The average cigarette delivers 1525 (+-193) (μg/m3) of fine particulate matter (or “tar” on some cigarette warnings) over a period of around 300 seconds (Gerber, et al.), and each puff contains 60 ml  or .00006 m3, and there are around 10-20 puffs on a cigarette (sizes vary from 60 mm to 100 mm in commercially sold products, the 60 mm will be used, as the most commonly used). This means that in a cigarette there is .0006-.0012 m3 of smoke exposure, multiplied by the average 1525 (μg/m3) parts fine particulate matter yielding .72 μg of exposure. This multiplied by an average of 18 (+-8, depending on the state/smoker) cigarettes per day, delivering into the lung between 7 and 25 μg fine particulate matter exposure over the course of a day. This is the equivalent of standing in a closed garage with ten cars running for 30 minutes (Invernizzi et al.) to put it in perspective.
Is this enough to significantly change the risk for lung cancer or mortality, according to modern studies on air pollution, and assuming all other factors constant? Every 10 μg elevation in atmospheric fine particulate matter is associated with a decrease in life expectancy of .6 years which does fall within the realm of possibility of the decline of one to three years associated with tobacco use after adjustment for exercise mentioned earlier, but fails to explain why rats smoking similar amounts of tobacco lived 5% longer. To understand this, further investigation will be necessary into a couple confounding factors which may explain why tobacco smoke has a greater deleterious effect on humans than rats, when physically the pulmonary systems should react in step with each other.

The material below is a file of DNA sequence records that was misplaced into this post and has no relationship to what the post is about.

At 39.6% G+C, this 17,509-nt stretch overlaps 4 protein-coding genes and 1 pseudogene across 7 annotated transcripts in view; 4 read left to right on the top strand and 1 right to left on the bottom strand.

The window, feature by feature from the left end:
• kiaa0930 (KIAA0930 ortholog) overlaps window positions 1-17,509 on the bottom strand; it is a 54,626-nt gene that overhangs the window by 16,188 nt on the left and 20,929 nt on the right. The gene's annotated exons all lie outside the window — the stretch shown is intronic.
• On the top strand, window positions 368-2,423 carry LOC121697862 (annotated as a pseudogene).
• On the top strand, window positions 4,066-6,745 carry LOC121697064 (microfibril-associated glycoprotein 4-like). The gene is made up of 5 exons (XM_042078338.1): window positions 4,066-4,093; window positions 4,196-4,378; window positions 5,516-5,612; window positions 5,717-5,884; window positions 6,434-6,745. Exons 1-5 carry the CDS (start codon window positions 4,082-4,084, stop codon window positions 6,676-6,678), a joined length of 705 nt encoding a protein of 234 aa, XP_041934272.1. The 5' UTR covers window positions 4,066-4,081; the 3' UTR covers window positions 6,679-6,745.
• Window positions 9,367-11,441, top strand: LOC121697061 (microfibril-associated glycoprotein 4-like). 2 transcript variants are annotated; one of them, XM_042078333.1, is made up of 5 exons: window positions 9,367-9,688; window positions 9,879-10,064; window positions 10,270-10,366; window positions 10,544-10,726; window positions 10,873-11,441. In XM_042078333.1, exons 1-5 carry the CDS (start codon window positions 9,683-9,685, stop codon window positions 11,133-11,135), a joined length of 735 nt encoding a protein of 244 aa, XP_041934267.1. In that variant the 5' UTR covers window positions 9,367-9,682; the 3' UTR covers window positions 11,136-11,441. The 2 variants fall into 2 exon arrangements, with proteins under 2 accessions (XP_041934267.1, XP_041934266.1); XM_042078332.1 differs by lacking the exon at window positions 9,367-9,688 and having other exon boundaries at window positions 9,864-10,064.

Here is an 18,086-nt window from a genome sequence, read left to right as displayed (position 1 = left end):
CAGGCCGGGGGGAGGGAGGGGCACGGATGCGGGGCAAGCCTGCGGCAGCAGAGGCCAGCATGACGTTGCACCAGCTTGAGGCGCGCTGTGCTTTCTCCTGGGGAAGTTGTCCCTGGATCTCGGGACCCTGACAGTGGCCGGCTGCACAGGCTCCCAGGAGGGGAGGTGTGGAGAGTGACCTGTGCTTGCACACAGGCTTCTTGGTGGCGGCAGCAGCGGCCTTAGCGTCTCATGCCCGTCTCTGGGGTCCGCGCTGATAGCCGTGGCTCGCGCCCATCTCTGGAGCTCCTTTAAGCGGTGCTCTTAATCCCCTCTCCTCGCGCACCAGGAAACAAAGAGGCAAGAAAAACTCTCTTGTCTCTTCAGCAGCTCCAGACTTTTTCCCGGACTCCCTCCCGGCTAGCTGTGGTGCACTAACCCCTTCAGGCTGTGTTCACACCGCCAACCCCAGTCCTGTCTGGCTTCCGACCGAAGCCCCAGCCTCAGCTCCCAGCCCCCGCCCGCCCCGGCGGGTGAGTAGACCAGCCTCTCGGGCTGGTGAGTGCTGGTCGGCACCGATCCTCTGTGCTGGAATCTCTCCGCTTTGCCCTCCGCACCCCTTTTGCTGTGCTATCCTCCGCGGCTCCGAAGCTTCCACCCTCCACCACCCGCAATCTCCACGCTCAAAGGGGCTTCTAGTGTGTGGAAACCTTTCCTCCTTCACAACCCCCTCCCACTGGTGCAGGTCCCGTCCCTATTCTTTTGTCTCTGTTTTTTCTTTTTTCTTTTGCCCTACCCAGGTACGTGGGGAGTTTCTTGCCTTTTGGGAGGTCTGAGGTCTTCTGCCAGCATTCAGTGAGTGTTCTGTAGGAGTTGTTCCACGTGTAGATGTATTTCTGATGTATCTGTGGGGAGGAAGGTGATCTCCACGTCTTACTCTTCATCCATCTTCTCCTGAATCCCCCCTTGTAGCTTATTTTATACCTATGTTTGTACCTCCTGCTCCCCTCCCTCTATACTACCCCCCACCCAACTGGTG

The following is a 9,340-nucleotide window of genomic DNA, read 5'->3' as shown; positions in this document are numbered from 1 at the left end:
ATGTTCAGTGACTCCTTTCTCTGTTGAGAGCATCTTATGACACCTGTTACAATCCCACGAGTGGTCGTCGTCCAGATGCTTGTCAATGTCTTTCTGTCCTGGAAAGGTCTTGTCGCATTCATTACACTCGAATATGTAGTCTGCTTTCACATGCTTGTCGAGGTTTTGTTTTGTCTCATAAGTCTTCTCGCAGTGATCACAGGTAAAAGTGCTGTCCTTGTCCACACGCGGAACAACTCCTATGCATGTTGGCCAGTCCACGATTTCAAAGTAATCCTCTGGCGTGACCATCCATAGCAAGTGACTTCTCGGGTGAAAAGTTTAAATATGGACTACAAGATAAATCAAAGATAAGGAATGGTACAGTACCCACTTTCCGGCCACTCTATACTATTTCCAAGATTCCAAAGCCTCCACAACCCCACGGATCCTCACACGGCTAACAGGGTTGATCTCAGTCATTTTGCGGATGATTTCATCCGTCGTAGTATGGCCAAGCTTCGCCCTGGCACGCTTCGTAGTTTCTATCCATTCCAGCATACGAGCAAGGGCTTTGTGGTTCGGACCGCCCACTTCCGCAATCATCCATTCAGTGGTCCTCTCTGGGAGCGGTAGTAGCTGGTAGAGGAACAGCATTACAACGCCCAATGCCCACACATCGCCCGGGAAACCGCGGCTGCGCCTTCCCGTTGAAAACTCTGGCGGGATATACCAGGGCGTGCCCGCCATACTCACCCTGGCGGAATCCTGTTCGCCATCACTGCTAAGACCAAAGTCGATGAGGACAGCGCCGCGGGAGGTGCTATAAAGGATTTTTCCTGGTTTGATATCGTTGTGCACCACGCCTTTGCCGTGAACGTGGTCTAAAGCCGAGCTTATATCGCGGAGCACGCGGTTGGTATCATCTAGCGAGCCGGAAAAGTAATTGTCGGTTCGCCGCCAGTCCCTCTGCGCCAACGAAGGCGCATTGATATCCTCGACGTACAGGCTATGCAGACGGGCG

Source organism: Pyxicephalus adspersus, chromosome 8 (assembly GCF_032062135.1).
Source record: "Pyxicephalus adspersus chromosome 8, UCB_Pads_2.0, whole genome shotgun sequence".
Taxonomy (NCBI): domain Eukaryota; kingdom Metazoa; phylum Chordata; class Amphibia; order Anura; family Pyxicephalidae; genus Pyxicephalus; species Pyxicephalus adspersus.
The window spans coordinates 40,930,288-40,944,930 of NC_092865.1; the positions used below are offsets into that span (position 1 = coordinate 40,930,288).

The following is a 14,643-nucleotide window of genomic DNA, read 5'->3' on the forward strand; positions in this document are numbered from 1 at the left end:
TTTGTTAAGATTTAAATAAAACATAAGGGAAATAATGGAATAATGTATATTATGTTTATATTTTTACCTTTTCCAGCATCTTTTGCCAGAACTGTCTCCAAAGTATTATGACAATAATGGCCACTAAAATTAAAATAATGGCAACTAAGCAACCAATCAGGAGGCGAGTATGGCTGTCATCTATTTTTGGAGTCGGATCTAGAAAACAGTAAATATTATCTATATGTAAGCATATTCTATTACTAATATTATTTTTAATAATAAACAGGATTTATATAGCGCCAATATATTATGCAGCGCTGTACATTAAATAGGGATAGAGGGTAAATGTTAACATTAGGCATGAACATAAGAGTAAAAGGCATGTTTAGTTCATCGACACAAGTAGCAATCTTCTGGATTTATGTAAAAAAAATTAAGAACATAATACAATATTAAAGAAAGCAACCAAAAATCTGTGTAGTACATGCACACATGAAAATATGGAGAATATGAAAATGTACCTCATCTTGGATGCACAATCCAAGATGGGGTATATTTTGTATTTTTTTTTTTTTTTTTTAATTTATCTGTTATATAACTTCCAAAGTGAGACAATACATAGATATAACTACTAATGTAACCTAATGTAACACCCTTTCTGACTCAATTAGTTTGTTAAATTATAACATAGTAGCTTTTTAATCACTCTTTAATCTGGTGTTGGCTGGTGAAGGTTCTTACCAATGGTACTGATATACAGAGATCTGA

Ferrucci, Luigi, et al. “Smoking, physical activity, and active life expectancy.” American Journal of Epidemiology 149.7 (1999): 645-653.

Gerber, Alexander, et al. “Tobacco smoke particles and indoor air quality (ToPIQ-II)–a modified study protocol and first results.” Journal of Occupational Medicine and Toxicology 1 (2015): 5.